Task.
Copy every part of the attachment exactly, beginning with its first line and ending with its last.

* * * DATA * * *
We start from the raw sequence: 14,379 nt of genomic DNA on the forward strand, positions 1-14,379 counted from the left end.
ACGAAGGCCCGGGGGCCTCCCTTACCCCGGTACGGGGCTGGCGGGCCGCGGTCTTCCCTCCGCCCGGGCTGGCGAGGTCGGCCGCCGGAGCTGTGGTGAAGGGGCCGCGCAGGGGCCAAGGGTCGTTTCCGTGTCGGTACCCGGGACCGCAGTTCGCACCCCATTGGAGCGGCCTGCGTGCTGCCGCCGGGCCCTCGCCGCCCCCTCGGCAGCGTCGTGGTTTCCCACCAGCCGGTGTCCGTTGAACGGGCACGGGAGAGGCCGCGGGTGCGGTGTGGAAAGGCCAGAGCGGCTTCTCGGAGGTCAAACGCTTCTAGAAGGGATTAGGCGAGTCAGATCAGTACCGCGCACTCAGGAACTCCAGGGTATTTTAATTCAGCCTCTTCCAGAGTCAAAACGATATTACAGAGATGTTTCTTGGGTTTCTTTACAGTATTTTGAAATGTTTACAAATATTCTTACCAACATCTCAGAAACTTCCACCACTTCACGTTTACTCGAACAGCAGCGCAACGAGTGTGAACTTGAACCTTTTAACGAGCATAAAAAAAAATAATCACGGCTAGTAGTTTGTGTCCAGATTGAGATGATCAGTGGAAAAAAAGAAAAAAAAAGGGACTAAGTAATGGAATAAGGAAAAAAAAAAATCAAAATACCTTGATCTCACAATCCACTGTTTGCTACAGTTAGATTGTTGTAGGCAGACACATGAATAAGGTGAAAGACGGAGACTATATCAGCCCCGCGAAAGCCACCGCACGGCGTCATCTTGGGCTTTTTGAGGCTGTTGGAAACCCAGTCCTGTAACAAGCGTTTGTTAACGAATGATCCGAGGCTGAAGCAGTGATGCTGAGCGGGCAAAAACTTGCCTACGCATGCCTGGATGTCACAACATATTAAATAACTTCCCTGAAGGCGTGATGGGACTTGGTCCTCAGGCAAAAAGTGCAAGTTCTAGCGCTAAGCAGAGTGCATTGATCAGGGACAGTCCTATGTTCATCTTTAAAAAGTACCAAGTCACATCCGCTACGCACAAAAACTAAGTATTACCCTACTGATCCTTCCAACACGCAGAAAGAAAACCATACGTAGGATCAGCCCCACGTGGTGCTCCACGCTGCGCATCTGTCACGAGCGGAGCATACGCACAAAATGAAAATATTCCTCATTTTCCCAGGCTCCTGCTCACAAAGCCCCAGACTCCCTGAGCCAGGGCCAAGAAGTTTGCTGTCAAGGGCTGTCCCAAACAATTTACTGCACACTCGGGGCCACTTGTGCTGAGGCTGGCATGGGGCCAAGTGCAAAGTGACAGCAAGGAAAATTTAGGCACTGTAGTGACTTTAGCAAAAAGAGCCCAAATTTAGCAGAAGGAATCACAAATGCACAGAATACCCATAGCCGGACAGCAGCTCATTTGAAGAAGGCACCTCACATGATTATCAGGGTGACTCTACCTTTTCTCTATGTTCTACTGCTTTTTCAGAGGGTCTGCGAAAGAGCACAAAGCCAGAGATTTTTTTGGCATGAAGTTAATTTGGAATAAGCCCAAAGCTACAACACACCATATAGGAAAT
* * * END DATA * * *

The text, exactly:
We start from the raw sequence: 14,379 nt of genomic DNA on the forward strand, positions 1-14,379 counted from the left end.
ACGAAGGCCCGGGGGCCTCCCTTACCCCGGTACGGGGCTGGCGGGCCGCGGTCTTCCCTCCGCCCGGGCTGGCGAGGTCGGCCGCCGGAGCTGTGGTGAAGGGGCCGCGCAGGGGCCAAGGGTCGTTTCCGTGTCGGTACCCGGGACCGCAGTTCGCACCCCATTGGAGCGGCCTGCGTGCTGCCGCCGGGCCCTCGCCGCCCCCTCGGCAGCGTCGTGGTTTCCCACCAGCCGGTGTCCGTTGAACGGGCACGGGAGAGGCCGCGGGTGCGGTGTGGAAAGGCCAGAGCGGCTTCTCGGAGGTCAAACGCTTCTAGAAGGGATTAGGCGAGTCAGATCAGTACCGCGCACTCAGGAACTCCAGGGTATTTTAATTCAGCCTCTTCCAGAGTCAAAACGATATTACAGAGATGTTTCTTGGGTTTCTTTACAGTATTTTGAAATGTTTACAAATATTCTTACCAACATCTCAGAAACTTCCACCACTTCACGTTTACTCGAACAGCAGCGCAACGAGTGTGAACTTGAACCTTTTAACGAGCATAAAAAAAAATAATCACGGCTAGTAGTTTGTGTCCAGATTGAGATGATCAGTGGAAAAAAAGAAAAAAAAAGGGACTAAGTAATGGAATAAGGAAAAAAAAAAATCAAAATACCTTGATCTCACAATCCACTGTTTGCTACAGTTAGATTGTTGTAGGCAGACACATGAATAAGGTGAAAGACGGAGACTATATCAGCCCCGCGAAAGCCACCGCACGGCGTCATCTTGGGCTTTTTGAGGCTGTTGGAAACCCAGTCCTGTAACAAGCGTTTGTTAACGAATGATCCGAGGCTGAAGCAGTGATGCTGAGCGGGCAAAAACTTGCCTACGCATGCCTGGATGTCACAACATATTAAATAACTTCCCTGAAGGCGTGATGGGACTTGGTCCTCAGGCAAAAAGTGCAAGTTCTAGCGCTAAGCAGAGTGCATTGATCAGGGACAGTCCTATGTTCATCTTTAAAAAGTACCAAGTCACATCCGCTACGCACAAAAACTAAGTATTACCCTACTGATCCTTCCAACACGCAGAAAGAAAACCATACGTAGGATCAGCCCCACGTGGTGCTCCACGCTGCGCATCTGTCACGAGCGGAGCATACGCACAAAATGAAAATATTCCTCATTTTCCCAGGCTCCTGCTCACAAAGCCCCAGACTCCCTGAGCCAGGGCCAAGAAGTTTGCTGTCAAGGGCTGTCCCAAACAATTTACTGCACACTCGGGGCCACTTGTGCTGAGGCTGGCATGGGGCCAAGTGCAAAGTGACAGCAAGGAAAATTTAGGCACTGTAGTGACTTTAGCAAAAAGAGCCCAAATTTAGCAGAAGGAATCACAAATGCACAGAATACCCATAGCCGGACAGCAGCTCATTTGAAGAAGGCACCTCACATGATTATCAGGGTGACTCTACCTTTTCTCTATGTTCTACTGCTTTTTCAGAGGGTCTGCGAAAGAGCACAAAGCCAGAGATTTTTTTGGCATGAAGTTAATTTGGAATAAGCCCAAAGCTACAACACACCATATAGGAAAT